Infractions against the endless number of laws governing the lives and movements of Africans were so numerous that they artificially inflated the number of total arrests. Kane-Berman estimated in 1978 that one in four adult Africans was arrested every year for "technical" breaches of pass and influx offenses. The South African Institute of Race Relations showed in 1976 that 386,414 cases were sent for trial for such pass and influx offenses as curfew violations, failure to register, and failure to present documents. Such offenses represented 28.3 percent of all cases before the courts that year.55 In 1976, 216,112 men and 33,918 women were arrested for offenses relating to reference books and influx control.56 In the Witwatersrand area, which includes Soweto, this meant that an average of 160 people a day were arrested for offenses under influx-control and pass laws in 1976.57 But beyond the actual numbers were the humiliation and anger that were generated by these encounters and that accounted for much of the antipathy, toward the police and security forces, that would find such violent expression in the events that were to engulf the township in 1976. F. B. du Randt, commissioner for Bantu Affairs for the Witwatersrand during the time of the Soweto uprising, acknowledged in a memorandum dated September 18, 1976, that the disaffection provoked by the laws that forced Africans to carry identity (reference) books was a result of the "humiliating" and "discriminatory" situations they created and that often involved, for example, repeated arrests and the taking of fingerprints. It came as no surprise to him that the "reference book system contributed to increased insubordination and resistance" and that it had allowed "resentment to build against those instruments of government charged with the task of seeing to it that the legal provisions are met, specifically the Bantu Administration Boards."58 (See: F. B. Du Randt.)^top
Soweto was policed by two official forces. The roughly 900 officers of the municipal West Rand Board were known to Sowetans as "Blackjacks" because of their black uniforms.
At night their complexion blends with that of the uniform. Walking in the streets at dusk, you can only figure them out by the click-crunch sound of their heavy black boots. The jackets of their uniforms are double-breasted, fastened with shiny copper-coloured buttons. On their heads are black caps, the brims cover the forehead leaving room for the ferocious looking eyes, as if they were the eyes of blood-thirsty hunting hounds.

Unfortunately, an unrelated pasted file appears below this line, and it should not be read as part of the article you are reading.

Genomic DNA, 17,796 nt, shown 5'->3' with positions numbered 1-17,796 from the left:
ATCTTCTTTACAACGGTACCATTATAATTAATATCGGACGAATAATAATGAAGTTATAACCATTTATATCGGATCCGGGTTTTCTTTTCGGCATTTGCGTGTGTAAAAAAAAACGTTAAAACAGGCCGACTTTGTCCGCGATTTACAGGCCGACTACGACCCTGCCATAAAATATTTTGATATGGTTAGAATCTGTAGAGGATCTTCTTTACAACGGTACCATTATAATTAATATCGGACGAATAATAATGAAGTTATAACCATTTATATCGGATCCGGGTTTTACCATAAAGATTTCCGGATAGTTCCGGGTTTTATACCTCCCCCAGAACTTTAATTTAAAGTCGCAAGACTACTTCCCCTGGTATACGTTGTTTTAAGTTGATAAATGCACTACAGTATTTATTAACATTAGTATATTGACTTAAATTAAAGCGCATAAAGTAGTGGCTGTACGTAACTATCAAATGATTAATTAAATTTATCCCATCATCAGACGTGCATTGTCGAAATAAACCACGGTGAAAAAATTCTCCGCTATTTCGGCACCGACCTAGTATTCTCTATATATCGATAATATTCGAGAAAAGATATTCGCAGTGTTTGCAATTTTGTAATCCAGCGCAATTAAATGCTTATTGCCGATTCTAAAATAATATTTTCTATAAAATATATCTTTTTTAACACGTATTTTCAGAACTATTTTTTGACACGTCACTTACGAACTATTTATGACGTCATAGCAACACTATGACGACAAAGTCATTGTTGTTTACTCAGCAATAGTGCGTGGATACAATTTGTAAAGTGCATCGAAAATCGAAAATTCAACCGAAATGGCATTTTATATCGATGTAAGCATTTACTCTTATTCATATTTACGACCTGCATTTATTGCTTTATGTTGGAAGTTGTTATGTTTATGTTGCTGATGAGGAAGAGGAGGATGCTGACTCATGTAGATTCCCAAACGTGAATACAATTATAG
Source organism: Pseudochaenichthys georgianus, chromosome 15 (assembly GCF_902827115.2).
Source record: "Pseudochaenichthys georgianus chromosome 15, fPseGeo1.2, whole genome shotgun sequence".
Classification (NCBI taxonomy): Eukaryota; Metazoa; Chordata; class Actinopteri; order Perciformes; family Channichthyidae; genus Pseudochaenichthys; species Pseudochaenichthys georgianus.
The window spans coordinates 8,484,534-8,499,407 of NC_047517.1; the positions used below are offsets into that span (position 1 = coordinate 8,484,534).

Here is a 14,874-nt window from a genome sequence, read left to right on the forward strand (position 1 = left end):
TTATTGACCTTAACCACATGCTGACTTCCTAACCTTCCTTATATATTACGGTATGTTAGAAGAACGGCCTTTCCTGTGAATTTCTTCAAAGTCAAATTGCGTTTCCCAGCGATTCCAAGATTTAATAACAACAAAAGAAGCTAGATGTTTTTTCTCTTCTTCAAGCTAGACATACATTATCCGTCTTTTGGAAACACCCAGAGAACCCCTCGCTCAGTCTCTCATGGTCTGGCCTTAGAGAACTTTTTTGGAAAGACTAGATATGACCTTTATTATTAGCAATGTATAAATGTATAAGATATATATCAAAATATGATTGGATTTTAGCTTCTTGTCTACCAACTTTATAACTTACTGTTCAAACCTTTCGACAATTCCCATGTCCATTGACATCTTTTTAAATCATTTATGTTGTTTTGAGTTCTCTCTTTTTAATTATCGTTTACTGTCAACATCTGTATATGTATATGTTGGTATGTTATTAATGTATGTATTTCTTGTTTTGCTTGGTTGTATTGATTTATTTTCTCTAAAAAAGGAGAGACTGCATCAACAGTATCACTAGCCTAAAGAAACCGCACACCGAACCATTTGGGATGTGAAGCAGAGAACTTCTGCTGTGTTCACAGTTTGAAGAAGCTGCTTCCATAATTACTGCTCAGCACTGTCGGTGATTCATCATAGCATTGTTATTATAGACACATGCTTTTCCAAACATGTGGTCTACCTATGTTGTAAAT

[T]he "blackjacks" seem to enjoy the night chase and that of the snug hours of two to five a.m.59
Subordinate to the office of the township manager, they collected rents and executed evictions and assisted with the township's administration. The West Rand Board police worked closely with the South African Police, most of whom were black, although a few commissioned officers were white. The SAP, as it was commonly referred to, enforced influx-control laws and prevented crime. There were six SAP police stations in Soweto proper—one at Moroka, one in Protea, one near Jabulani Hostel, one in Dobsonville, one in Orlando East, and one right on the edge of Chiawelo and Pimville. The West Rand Board police station was located in the heart of Klipspruit, at Dube. In the case of unrest, all available members of the police force could be mobilized for "riot control duties" and reinforcements could be brought in from elsewhere to assist the local police.60
The experience of harassment and arrest was commonplace to the people of Soweto. Nighttime raids for "illegals" and political activists—either by the SAP or by "blackjacks"—were so commonplace that accounts have found their way into the iconography and metaphor of South African literature.61 Shakedowns, also, were commonplace. The cost of such assaults went beyond physical pain and left an indelible mark on the psyche of black people everywhere.
I was diminished. My father was calm, the gentleness in his face was unruffled, only a hardness came in his eyes; he pulled out his wallet and showed his documents, an Exemption Pass certificate and a tax receipt for the current year. My hero image disintegrated, crumbling into an inch high heap of ashes; I could not face it, could not understand it, I hated the young constable for destroying my father; questions flashed through my mind, I wanted to know why, and I think I resented my father, questioned his integrity as a man. I turned my face away and disappeared into the bedroom, searching for a parting in the earth that I could crawl into and huddle up into a ball of shame.65
In my little prejudiced world of absolutes my judgment was cruel, imposing upon him the standards of my own world of fancy; we lost each other from that moment, and in his own way he tried to recover his son, but I was hard and monstrously unjust, and so he again became the harsh hand of authority, the authority I could no longer respect. I began to fear him, keeping out of his way and in the end I saw only the cruelty, never the man.62
Beyond the threat implicit in any encounter with the authorities, the indignity of these confrontations remained etched in peoples' memories even if they came through them physically unscathed. This kind of fundamental disruption of parent-child relationships held unknown but perilous consequences for systems of authority and guidance within the family and for the relationship to police and other white (or African) people in authority. A township police force preoccupied with pass law and influx-control infractions and arrests could not effectively combat the high crime rates in the townships. A father cowed by the frequent predawn police raids in the townships was not looked to for advice or guidance. Black policemen were considered collaborators, "sellouts," and accessories to the system. The effect that such disruptions had on authority relationships would be taken to a deadly conclusion in the confrontations that^top